The movie was way too slow. Yes, I agree that every scene was cinematic beauty, but even then, I found myself looking at the watch quite often. The scenes are a tad repetitive.
Om Shanti Om: Farah Khan and Shah Rukh Khan’s new, over hyped venture.
Plot: Young junior artist, Om Prakash Makhija, idolizes hazaaron dilon ki mallika, Shanti. He doesn’t win her over in that birth, but vouches to get her next time. A rebirth, lots of dhishoom dishoom and ’70s bashing with some good songs thrown in. Here’s the trailer.
First off, I need to admit that I never wanted to watch this movie. In fact, I saw the trailer of this movie only two days before its release date. Anyway, it’s much better than the self proclaimed badshah of Bollywood Sanjay Leela Bansali’s Saawariya.
Deepika Padukone: Aankhon mein tere, ajab si ajab si addayein hain 🙂 She looks smashing and I disagree with media reports that claim that she doesn’t live up to the “Dreamy Girl” image in the movie. She has all the ingredients to make it in this Bollywood industry- good height, figure, features, acting and amazing dancing capabilities. It was a treat watching her in the songs Ajab Si Ajab Si and Dhoom Tana.
Rishi Kapoor Opening Song: This was an interesting idea! I love this song and it was quite befitting. Though it would have been better if SRK hadn’t visualized himself as Rishi Kapoor 😐
References to the ’70s: The dressing of the lead actors SRK, Deepika and Sreyas Talpade was top notch. Even the dialogues weren’t bad.
…can’t think of anything else that I liked.
The plotline: SRK has already worked in Karan Arjun that had a reincarnation theme. Then, why this movie? (Besides that fact that his best friend is the director and his wife, Gauri Khan, is the producer? Okay. That’s a very good reason). There is nothing new as far as the story goes…the treatment is a little different. That’s all. The second half of the movie was quite shoddily made. The parts that dealt with Arjun Rampal and Deepika’s ‘ghost’ should have been given better treatment. Well…this is a Bollywood movie. We shouldn’t expect too much.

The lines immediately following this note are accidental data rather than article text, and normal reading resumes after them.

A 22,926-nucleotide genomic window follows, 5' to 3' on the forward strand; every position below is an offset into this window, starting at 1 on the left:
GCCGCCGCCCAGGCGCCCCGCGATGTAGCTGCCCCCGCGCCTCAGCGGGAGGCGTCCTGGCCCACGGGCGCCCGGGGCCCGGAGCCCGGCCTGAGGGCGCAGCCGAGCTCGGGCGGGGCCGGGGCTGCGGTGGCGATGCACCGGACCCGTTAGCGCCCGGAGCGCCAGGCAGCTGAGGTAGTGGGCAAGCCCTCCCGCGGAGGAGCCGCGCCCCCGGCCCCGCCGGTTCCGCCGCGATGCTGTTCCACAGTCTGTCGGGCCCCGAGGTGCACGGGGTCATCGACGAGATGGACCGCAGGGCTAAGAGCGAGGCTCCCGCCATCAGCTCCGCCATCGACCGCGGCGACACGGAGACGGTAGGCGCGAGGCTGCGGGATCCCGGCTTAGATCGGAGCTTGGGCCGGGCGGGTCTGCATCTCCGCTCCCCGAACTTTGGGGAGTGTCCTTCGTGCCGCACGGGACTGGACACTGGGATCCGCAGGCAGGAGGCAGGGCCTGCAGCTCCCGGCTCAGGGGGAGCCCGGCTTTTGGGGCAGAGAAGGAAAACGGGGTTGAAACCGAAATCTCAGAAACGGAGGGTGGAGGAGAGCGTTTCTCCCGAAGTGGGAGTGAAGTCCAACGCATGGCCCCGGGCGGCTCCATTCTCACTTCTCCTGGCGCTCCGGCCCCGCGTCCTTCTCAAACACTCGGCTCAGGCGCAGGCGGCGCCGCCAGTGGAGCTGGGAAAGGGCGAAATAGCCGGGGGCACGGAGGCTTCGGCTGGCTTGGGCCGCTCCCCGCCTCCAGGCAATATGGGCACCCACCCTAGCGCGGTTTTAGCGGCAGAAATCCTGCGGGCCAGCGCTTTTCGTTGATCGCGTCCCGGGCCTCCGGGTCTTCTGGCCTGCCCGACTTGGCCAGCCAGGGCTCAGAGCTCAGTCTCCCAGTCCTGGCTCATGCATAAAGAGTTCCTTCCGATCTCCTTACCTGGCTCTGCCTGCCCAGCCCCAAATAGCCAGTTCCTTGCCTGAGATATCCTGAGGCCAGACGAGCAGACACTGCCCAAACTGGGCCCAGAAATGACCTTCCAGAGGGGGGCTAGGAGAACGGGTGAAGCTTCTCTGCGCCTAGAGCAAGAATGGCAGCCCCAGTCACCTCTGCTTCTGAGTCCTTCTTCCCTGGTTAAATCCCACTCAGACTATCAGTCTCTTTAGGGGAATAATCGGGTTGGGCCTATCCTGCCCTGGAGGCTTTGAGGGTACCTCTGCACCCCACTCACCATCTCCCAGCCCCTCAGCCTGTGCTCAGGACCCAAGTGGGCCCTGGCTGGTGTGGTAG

That stupid crystal ball with SRK and Deepika in their evening clothes! Can’t get cheesier.
SRK: He looks too old. I hope he retires in the next couple of years. No, his six packs failed to impress me. It might be a very big achievement for him, of course. He looked boring in the song Dard-E-Disco. I see guys with better physique in my college every single day!
Kirron Kher: Can’t stand this woman. She over-acts. Yes, her character’s like that; still, she should have done a better job. I have never been a fan of her acting skills.